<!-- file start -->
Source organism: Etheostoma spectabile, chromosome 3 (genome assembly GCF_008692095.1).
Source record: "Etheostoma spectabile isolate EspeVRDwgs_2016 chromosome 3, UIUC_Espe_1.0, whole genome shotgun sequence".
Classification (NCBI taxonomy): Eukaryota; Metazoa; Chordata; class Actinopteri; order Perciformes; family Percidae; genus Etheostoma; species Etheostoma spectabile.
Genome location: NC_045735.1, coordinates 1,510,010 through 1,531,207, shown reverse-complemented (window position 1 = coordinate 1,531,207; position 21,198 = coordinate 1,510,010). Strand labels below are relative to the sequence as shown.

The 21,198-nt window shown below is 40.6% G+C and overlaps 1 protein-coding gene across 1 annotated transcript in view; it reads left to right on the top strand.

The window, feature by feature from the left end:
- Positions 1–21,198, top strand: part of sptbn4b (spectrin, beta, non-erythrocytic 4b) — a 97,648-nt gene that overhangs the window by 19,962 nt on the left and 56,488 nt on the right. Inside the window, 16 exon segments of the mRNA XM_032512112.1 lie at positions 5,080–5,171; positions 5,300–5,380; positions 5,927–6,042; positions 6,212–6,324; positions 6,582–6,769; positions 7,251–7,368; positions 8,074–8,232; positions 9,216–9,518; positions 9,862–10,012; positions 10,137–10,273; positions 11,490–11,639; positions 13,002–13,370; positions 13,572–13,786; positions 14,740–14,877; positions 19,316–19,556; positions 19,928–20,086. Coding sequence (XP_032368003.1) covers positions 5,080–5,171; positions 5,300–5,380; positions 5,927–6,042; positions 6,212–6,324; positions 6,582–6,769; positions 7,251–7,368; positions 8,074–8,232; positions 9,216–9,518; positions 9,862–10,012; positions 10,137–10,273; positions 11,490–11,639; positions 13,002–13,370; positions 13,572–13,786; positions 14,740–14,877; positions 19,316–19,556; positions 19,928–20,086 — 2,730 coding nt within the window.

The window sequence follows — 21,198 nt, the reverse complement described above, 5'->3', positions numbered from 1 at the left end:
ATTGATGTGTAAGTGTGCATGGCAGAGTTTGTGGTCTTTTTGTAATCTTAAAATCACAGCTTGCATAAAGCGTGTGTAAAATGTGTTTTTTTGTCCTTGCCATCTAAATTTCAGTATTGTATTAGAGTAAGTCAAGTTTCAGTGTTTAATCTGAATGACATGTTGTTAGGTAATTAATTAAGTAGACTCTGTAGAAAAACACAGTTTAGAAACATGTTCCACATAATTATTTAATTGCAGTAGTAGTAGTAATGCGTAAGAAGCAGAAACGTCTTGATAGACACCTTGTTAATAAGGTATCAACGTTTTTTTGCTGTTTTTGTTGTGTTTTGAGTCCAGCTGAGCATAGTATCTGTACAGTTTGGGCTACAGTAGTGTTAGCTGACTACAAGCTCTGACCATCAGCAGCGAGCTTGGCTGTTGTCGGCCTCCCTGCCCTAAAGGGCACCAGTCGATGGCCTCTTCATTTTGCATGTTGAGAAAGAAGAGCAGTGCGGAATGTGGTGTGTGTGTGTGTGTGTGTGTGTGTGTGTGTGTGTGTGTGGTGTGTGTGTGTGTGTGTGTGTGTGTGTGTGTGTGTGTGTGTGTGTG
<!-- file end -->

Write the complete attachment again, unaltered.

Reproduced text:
Source organism: Etheostoma spectabile, chromosome 3 (genome assembly GCF_008692095.1).
Source record: "Etheostoma spectabile isolate EspeVRDwgs_2016 chromosome 3, UIUC_Espe_1.0, whole genome shotgun sequence".
Classification (NCBI taxonomy): Eukaryota; Metazoa; Chordata; class Actinopteri; order Perciformes; family Percidae; genus Etheostoma; species Etheostoma spectabile.
Genome location: NC_045735.1, coordinates 1,510,010 through 1,531,207, shown reverse-complemented (window position 1 = coordinate 1,531,207; position 21,198 = coordinate 1,510,010). Strand labels below are relative to the sequence as shown.

The 21,198-nt window shown below is 40.6% G+C and overlaps 1 protein-coding gene across 1 annotated transcript in view; it reads left to right on the top strand.

The window, feature by feature from the left end:
- Positions 1–21,198, top strand: part of sptbn4b (spectrin, beta, non-erythrocytic 4b) — a 97,648-nt gene that overhangs the window by 19,962 nt on the left and 56,488 nt on the right. Inside the window, 16 exon segments of the mRNA XM_032512112.1 lie at positions 5,080–5,171; positions 5,300–5,380; positions 5,927–6,042; positions 6,212–6,324; positions 6,582–6,769; positions 7,251–7,368; positions 8,074–8,232; positions 9,216–9,518; positions 9,862–10,012; positions 10,137–10,273; positions 11,490–11,639; positions 13,002–13,370; positions 13,572–13,786; positions 14,740–14,877; positions 19,316–19,556; positions 19,928–20,086. Coding sequence (XP_032368003.1) covers positions 5,080–5,171; positions 5,300–5,380; positions 5,927–6,042; positions 6,212–6,324; positions 6,582–6,769; positions 7,251–7,368; positions 8,074–8,232; positions 9,216–9,518; positions 9,862–10,012; positions 10,137–10,273; positions 11,490–11,639; positions 13,002–13,370; positions 13,572–13,786; positions 14,740–14,877; positions 19,316–19,556; positions 19,928–20,086 — 2,730 coding nt within the window.

The window sequence follows — 21,198 nt, the reverse complement described above, 5'->3', positions numbered from 1 at the left end:
ATTGATGTGTAAGTGTGCATGGCAGAGTTTGTGGTCTTTTTGTAATCTTAAAATCACAGCTTGCATAAAGCGTGTGTAAAATGTGTTTTTTTGTCCTTGCCATCTAAATTTCAGTATTGTATTAGAGTAAGTCAAGTTTCAGTGTTTAATCTGAATGACATGTTGTTAGGTAATTAATTAAGTAGACTCTGTAGAAAAACACAGTTTAGAAACATGTTCCACATAATTATTTAATTGCAGTAGTAGTAGTAATGCGTAAGAAGCAGAAACGTCTTGATAGACACCTTGTTAATAAGGTATCAACGTTTTTTTGCTGTTTTTGTTGTGTTTTGAGTCCAGCTGAGCATAGTATCTGTACAGTTTGGGCTACAGTAGTGTTAGCTGACTACAAGCTCTGACCATCAGCAGCGAGCTTGGCTGTTGTCGGCCTCCCTGCCCTAAAGGGCACCAGTCGATGGCCTCTTCATTTTGCATGTTGAGAAAGAAGAGCAGTGCGGAATGTGGTGTGTGTGTGTGTGTGTGTGTGTGTGTGTGTGTGTGTGTGGTGTGTGTGTGTGTGTGTGTGTGTGTGTGTGTGTGTGTGTGTGTGTG